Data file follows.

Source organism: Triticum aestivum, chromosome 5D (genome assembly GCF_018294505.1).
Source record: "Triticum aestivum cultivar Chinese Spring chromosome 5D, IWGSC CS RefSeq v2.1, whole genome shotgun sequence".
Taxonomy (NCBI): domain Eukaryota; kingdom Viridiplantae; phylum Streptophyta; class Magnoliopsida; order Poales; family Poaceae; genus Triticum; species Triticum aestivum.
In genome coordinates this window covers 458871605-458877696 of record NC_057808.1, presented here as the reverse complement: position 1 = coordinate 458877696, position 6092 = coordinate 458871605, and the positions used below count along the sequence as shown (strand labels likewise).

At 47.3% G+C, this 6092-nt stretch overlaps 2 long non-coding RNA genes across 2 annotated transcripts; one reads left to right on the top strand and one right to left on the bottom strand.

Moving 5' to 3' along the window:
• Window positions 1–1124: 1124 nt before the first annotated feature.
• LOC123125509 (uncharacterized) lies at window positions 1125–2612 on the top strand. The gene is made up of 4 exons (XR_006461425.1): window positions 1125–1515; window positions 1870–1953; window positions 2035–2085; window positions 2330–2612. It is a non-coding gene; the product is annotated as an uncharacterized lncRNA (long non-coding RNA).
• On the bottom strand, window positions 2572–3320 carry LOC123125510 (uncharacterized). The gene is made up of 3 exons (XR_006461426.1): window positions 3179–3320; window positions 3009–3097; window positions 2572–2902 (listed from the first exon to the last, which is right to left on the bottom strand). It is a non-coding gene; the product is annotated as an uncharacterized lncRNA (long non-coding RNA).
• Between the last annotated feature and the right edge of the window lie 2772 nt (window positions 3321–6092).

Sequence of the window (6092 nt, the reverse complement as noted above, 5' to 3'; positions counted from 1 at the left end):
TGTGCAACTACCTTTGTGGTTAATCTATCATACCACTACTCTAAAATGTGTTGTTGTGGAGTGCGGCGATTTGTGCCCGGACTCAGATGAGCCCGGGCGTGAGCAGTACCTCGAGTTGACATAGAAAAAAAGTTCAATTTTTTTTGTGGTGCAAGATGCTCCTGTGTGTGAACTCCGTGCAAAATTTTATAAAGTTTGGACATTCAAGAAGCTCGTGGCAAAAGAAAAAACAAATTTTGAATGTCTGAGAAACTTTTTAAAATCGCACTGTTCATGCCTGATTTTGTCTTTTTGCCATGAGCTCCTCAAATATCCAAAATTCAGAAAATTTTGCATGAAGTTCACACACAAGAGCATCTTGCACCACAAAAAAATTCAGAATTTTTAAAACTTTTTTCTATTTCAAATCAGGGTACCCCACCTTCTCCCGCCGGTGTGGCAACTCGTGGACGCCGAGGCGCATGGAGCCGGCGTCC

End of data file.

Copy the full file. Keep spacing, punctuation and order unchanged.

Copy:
Source organism: Triticum aestivum, chromosome 5D (genome assembly GCF_018294505.1).
Source record: "Triticum aestivum cultivar Chinese Spring chromosome 5D, IWGSC CS RefSeq v2.1, whole genome shotgun sequence".
Taxonomy (NCBI): domain Eukaryota; kingdom Viridiplantae; phylum Streptophyta; class Magnoliopsida; order Poales; family Poaceae; genus Triticum; species Triticum aestivum.
In genome coordinates this window covers 458871605-458877696 of record NC_057808.1, presented here as the reverse complement: position 1 = coordinate 458877696, position 6092 = coordinate 458871605, and the positions used below count along the sequence as shown (strand labels likewise).

At 47.3% G+C, this 6092-nt stretch overlaps 2 long non-coding RNA genes across 2 annotated transcripts; one reads left to right on the top strand and one right to left on the bottom strand.

Moving 5' to 3' along the window:
• Window positions 1–1124: 1124 nt before the first annotated feature.
• LOC123125509 (uncharacterized) lies at window positions 1125–2612 on the top strand. The gene is made up of 4 exons (XR_006461425.1): window positions 1125–1515; window positions 1870–1953; window positions 2035–2085; window positions 2330–2612. It is a non-coding gene; the product is annotated as an uncharacterized lncRNA (long non-coding RNA).
• On the bottom strand, window positions 2572–3320 carry LOC123125510 (uncharacterized). The gene is made up of 3 exons (XR_006461426.1): window positions 3179–3320; window positions 3009–3097; window positions 2572–2902 (listed from the first exon to the last, which is right to left on the bottom strand). It is a non-coding gene; the product is annotated as an uncharacterized lncRNA (long non-coding RNA).
• Between the last annotated feature and the right edge of the window lie 2772 nt (window positions 3321–6092).

Sequence of the window (6092 nt, the reverse complement as noted above, 5' to 3'; positions counted from 1 at the left end):
TGTGCAACTACCTTTGTGGTTAATCTATCATACCACTACTCTAAAATGTGTTGTTGTGGAGTGCGGCGATTTGTGCCCGGACTCAGATGAGCCCGGGCGTGAGCAGTACCTCGAGTTGACATAGAAAAAAAGTTCAATTTTTTTTGTGGTGCAAGATGCTCCTGTGTGTGAACTCCGTGCAAAATTTTATAAAGTTTGGACATTCAAGAAGCTCGTGGCAAAAGAAAAAACAAATTTTGAATGTCTGAGAAACTTTTTAAAATCGCACTGTTCATGCCTGATTTTGTCTTTTTGCCATGAGCTCCTCAAATATCCAAAATTCAGAAAATTTTGCATGAAGTTCACACACAAGAGCATCTTGCACCACAAAAAAATTCAGAATTTTTAAAACTTTTTTCTATTTCAAATCAGGGTACCCCACCTTCTCCCGCCGGTGTGGCAACTCGTGGACGCCGAGGCGCATGGAGCCGGCGTCC